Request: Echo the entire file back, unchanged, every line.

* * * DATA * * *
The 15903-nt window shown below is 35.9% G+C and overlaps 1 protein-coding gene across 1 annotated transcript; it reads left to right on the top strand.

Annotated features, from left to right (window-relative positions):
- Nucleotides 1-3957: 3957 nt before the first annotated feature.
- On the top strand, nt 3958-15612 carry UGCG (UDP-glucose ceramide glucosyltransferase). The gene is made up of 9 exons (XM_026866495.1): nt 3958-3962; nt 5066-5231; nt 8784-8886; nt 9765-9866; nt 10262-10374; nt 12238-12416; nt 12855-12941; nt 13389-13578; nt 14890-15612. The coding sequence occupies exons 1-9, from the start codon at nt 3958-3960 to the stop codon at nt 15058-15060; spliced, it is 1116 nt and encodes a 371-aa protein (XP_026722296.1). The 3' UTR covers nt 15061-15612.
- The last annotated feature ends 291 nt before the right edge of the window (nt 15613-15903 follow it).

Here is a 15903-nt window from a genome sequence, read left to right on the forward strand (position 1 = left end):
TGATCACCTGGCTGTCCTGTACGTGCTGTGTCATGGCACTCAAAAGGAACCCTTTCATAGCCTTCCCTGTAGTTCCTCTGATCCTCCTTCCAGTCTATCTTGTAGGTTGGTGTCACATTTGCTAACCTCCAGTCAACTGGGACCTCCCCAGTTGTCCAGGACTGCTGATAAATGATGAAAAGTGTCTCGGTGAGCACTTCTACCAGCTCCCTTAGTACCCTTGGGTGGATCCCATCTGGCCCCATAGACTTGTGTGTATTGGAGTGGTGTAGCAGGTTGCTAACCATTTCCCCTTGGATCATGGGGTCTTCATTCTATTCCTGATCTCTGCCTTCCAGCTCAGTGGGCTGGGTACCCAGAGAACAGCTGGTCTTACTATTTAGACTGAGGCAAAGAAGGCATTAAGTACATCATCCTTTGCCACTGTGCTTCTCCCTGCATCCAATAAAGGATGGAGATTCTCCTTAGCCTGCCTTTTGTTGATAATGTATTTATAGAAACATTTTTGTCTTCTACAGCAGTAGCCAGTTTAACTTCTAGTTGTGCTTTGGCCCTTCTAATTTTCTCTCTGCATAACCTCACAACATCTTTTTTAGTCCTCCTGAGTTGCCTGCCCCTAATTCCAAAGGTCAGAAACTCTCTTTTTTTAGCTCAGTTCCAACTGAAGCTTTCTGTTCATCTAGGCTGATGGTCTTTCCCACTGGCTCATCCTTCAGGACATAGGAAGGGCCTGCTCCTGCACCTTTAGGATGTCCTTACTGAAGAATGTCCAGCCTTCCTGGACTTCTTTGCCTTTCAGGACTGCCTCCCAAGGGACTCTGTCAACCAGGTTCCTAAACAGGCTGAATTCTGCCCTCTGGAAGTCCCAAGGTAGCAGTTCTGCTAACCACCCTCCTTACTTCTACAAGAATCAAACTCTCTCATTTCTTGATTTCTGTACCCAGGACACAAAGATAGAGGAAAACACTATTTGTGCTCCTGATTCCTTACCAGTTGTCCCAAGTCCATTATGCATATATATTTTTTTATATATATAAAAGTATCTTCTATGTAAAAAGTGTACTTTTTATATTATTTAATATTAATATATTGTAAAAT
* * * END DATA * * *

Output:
The 15903-nt window shown below is 35.9% G+C and overlaps 1 protein-coding gene across 1 annotated transcript; it reads left to right on the top strand.

Annotated features, from left to right (window-relative positions):
- Nucleotides 1-3957: 3957 nt before the first annotated feature.
- On the top strand, nt 3958-15612 carry UGCG (UDP-glucose ceramide glucosyltransferase). The gene is made up of 9 exons (XM_026866495.1): nt 3958-3962; nt 5066-5231; nt 8784-8886; nt 9765-9866; nt 10262-10374; nt 12238-12416; nt 12855-12941; nt 13389-13578; nt 14890-15612. The coding sequence occupies exons 1-9, from the start codon at nt 3958-3960 to the stop codon at nt 15058-15060; spliced, it is 1116 nt and encodes a 371-aa protein (XP_026722296.1). The 3' UTR covers nt 15061-15612.
- The last annotated feature ends 291 nt before the right edge of the window (nt 15613-15903 follow it).

Here is a 15903-nt window from a genome sequence, read left to right on the forward strand (position 1 = left end):
TGATCACCTGGCTGTCCTGTACGTGCTGTGTCATGGCACTCAAAAGGAACCCTTTCATAGCCTTCCCTGTAGTTCCTCTGATCCTCCTTCCAGTCTATCTTGTAGGTTGGTGTCACATTTGCTAACCTCCAGTCAACTGGGACCTCCCCAGTTGTCCAGGACTGCTGATAAATGATGAAAAGTGTCTCGGTGAGCACTTCTACCAGCTCCCTTAGTACCCTTGGGTGGATCCCATCTGGCCCCATAGACTTGTGTGTATTGGAGTGGTGTAGCAGGTTGCTAACCATTTCCCCTTGGATCATGGGGTCTTCATTCTATTCCTGATCTCTGCCTTCCAGCTCAGTGGGCTGGGTACCCAGAGAACAGCTGGTCTTACTATTTAGACTGAGGCAAAGAAGGCATTAAGTACATCATCCTTTGCCACTGTGCTTCTCCCTGCATCCAATAAAGGATGGAGATTCTCCTTAGCCTGCCTTTTGTTGATAATGTATTTATAGAAACATTTTTGTCTTCTACAGCAGTAGCCAGTTTAACTTCTAGTTGTGCTTTGGCCCTTCTAATTTTCTCTCTGCATAACCTCACAACATCTTTTTTAGTCCTCCTGAGTTGCCTGCCCCTAATTCCAAAGGTCAGAAACTCTCTTTTTTTAGCTCAGTTCCAACTGAAGCTTTCTGTTCATCTAGGCTGATGGTCTTTCCCACTGGCTCATCCTTCAGGACATAGGAAGGGCCTGCTCCTGCACCTTTAGGATGTCCTTACTGAAGAATGTCCAGCCTTCCTGGACTTCTTTGCCTTTCAGGACTGCCTCCCAAGGGACTCTGTCAACCAGGTTCCTAAACAGGCTGAATTCTGCCCTCTGGAAGTCCCAAGGTAGCAGTTCTGCTAACCACCCTCCTTACTTCTACAAGAATCAAACTCTCTCATTTCTTGATTTCTGTACCCAGGACACAAAGATAGAGGAAAACACTATTTGTGCTCCTGATTCCTTACCAGTTGTCCCAAGTCCATTATGCATATATATTTTTTTATATATATAAAAGTATCTTCTATGTAAAAAGTGTACTTTTTATATTATTTAATATTAATATATTGTAAAAT